Last week, my wife and I went shopping for a new computer for her. She had an idea of what she wanted, but also had some questions. So we headed over to a major electronics store and encountered a saleswoman unlike any I had met in a long, long time. This woman loved to hear herself talk. We could hardly get a word in edgewise, and actually had to interrupt her monologue to get our questions in. To me, it was a wonder that this person had a job selling, so far off the mark did she seem.
Now, I don’t claim to be a sales expert although, like you I am sure, I have done my share of selling. It is the nature of the small business gig that we are the president, VP of operations, and often, head of sales to boot. But beyond that, I have had the opportunity to interview a lot of great salespeople along the way for my USA TODAY column. What I have learned is that sales is something that can be learned, and that a few tricks along the way can help.
Here are five of my favorites:
1. Listen more, talk less: I lead with this one due to, of course, the experience I just encountered at the computer store. Master salesman Tom Hopkins points out that if you want to increase your sales, it would be wise to remember that we have one mouth but two ears. Says Hopkins: “Listen twice as much as you talk, and you’ll succeed in persuading others nearly every time.”
And what should you be listening for?
2. Listen for clues: People learn and process information in different ways. Some people think in words, others think in pictures, and still others are primarily kinesthetic (that is, feelings are paramount for them). Understanding the way in which a prospect interprets information can allow you to craft your pitch and conversation to them in a way that works best for them (instead of best for you).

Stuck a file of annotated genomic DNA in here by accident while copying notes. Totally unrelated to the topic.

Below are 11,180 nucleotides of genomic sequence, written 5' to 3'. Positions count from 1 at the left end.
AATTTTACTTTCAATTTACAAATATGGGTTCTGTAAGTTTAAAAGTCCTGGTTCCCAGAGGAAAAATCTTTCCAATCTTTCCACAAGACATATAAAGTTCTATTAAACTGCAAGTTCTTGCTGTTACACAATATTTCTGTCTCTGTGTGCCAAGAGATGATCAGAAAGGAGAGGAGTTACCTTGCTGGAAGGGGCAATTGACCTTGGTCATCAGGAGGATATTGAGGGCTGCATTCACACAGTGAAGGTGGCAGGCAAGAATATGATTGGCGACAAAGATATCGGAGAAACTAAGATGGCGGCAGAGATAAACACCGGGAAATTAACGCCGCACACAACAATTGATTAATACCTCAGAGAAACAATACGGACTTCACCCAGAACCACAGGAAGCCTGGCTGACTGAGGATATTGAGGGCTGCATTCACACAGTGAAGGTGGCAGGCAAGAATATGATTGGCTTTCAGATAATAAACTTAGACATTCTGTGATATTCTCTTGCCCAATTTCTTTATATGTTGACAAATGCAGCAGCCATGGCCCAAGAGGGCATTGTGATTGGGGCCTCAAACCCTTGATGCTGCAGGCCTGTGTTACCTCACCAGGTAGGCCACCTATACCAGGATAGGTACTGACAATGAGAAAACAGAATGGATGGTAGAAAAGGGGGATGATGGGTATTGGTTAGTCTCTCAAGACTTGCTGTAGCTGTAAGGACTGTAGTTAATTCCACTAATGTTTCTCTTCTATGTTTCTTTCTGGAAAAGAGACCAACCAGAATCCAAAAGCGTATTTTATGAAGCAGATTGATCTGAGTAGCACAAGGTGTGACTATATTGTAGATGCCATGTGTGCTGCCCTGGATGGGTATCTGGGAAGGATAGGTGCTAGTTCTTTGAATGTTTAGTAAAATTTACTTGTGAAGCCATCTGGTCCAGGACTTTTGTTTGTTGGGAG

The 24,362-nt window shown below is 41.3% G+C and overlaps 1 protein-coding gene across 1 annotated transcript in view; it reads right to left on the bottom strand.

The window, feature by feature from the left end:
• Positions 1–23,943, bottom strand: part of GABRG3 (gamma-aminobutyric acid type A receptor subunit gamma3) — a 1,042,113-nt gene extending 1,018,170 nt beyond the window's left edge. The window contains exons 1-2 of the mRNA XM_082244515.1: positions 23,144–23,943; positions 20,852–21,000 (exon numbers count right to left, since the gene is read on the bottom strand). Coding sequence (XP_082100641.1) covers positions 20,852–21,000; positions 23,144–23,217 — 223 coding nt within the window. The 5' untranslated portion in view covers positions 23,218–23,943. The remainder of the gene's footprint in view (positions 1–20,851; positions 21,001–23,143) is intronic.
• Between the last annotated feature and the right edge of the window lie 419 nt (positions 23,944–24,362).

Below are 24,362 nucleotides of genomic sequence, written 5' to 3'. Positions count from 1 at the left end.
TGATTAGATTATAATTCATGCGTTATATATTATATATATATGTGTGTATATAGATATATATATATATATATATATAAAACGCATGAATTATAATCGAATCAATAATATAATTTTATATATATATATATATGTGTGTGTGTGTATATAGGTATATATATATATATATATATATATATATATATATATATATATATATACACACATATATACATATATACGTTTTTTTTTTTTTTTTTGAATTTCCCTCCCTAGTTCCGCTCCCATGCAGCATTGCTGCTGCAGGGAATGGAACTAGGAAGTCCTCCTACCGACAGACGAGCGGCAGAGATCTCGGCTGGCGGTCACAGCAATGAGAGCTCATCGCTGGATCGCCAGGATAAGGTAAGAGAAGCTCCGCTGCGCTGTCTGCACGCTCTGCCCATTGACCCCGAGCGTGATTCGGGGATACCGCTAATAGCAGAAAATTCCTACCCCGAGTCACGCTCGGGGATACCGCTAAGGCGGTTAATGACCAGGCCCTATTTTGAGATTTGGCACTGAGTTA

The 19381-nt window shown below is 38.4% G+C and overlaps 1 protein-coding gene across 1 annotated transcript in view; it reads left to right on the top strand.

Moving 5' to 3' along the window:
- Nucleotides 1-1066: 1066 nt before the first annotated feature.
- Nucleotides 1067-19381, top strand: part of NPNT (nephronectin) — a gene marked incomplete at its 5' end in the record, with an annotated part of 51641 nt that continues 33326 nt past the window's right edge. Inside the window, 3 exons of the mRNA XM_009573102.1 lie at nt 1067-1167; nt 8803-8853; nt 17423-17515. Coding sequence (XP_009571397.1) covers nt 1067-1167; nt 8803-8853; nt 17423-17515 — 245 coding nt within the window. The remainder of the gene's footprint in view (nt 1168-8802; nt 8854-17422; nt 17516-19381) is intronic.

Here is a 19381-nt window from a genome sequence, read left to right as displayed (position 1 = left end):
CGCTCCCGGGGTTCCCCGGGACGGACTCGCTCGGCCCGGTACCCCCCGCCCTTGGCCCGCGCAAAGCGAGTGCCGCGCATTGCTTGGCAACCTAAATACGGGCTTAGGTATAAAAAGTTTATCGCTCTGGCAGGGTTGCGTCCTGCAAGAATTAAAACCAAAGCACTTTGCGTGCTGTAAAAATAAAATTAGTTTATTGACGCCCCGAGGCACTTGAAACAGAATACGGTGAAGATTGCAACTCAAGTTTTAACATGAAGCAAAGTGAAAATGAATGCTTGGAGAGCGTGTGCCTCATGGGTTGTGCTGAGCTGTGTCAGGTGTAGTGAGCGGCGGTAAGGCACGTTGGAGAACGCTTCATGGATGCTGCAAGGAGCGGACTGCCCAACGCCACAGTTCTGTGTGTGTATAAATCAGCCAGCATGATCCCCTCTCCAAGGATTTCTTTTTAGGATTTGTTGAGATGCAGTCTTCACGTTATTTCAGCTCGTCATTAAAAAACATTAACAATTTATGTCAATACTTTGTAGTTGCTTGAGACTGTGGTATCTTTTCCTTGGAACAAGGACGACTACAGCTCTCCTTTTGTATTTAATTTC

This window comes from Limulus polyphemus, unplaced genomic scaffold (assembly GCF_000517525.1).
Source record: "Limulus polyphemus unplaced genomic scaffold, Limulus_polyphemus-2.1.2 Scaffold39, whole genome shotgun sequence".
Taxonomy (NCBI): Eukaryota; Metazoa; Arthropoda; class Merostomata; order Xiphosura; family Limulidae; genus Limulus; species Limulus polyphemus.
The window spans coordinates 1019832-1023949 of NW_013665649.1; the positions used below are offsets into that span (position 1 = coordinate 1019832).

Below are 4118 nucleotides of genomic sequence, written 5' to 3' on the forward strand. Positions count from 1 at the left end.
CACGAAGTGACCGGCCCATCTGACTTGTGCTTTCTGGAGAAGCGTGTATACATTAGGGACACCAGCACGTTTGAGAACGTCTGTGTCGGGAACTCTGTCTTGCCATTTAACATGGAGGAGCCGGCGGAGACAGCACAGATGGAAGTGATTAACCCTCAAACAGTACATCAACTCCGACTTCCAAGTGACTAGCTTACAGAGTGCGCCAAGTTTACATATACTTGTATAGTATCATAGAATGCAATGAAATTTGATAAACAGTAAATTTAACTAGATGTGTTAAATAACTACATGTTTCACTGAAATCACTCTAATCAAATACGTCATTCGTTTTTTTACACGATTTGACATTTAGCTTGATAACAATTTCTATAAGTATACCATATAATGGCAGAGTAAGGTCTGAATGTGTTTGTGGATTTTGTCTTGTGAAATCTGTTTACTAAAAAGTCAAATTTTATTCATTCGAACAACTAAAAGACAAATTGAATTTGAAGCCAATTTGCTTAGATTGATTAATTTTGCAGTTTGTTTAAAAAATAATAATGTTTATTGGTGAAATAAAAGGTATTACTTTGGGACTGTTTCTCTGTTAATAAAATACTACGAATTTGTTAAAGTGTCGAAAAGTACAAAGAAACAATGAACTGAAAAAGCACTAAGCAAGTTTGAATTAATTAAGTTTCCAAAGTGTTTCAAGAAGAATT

- Visual people say things like, “I see what you mean.”
- Kinesthetic people say things like, “This computer just doesn’t feel right to me.”
- Auditory people might say “I like the sound of that.”
These sorts of word clues can help you communicate better with leads. For example, it would be best to show a visual person what makes your product great, rather than just telling them with words.
3. Remember, it’s about helping not selling: The purpose of tailoring your pitch appropriately is not to manipulate someone into buying something they may or may not want, but rather, to build rapport and show the prospect that you are more about helping them solve their problem and less about making the sale. Do that, ironically, and your odds of making the sale go up dramatically.
4. Make a wish list: Chet Holmes is a world class salesman and this is one of his suggestions. To sell big, you have to think BIG. Who are those people or companies who, if they became your customers, could make a big difference to your business? Write them down. Make a list. Contact them.
And then contact them again. Why?
5. Follow up is key. In radio advertising, it is said that a listener has to hear a phone number six times before they really hear it. Similarly, one of my best pals is a top salesman for a company that sells six-figure products. He says that he is taught, and has learned, that a lead has to hear from you five to six times before they buy.
Photo Credit: Wallace Lan, Flickr.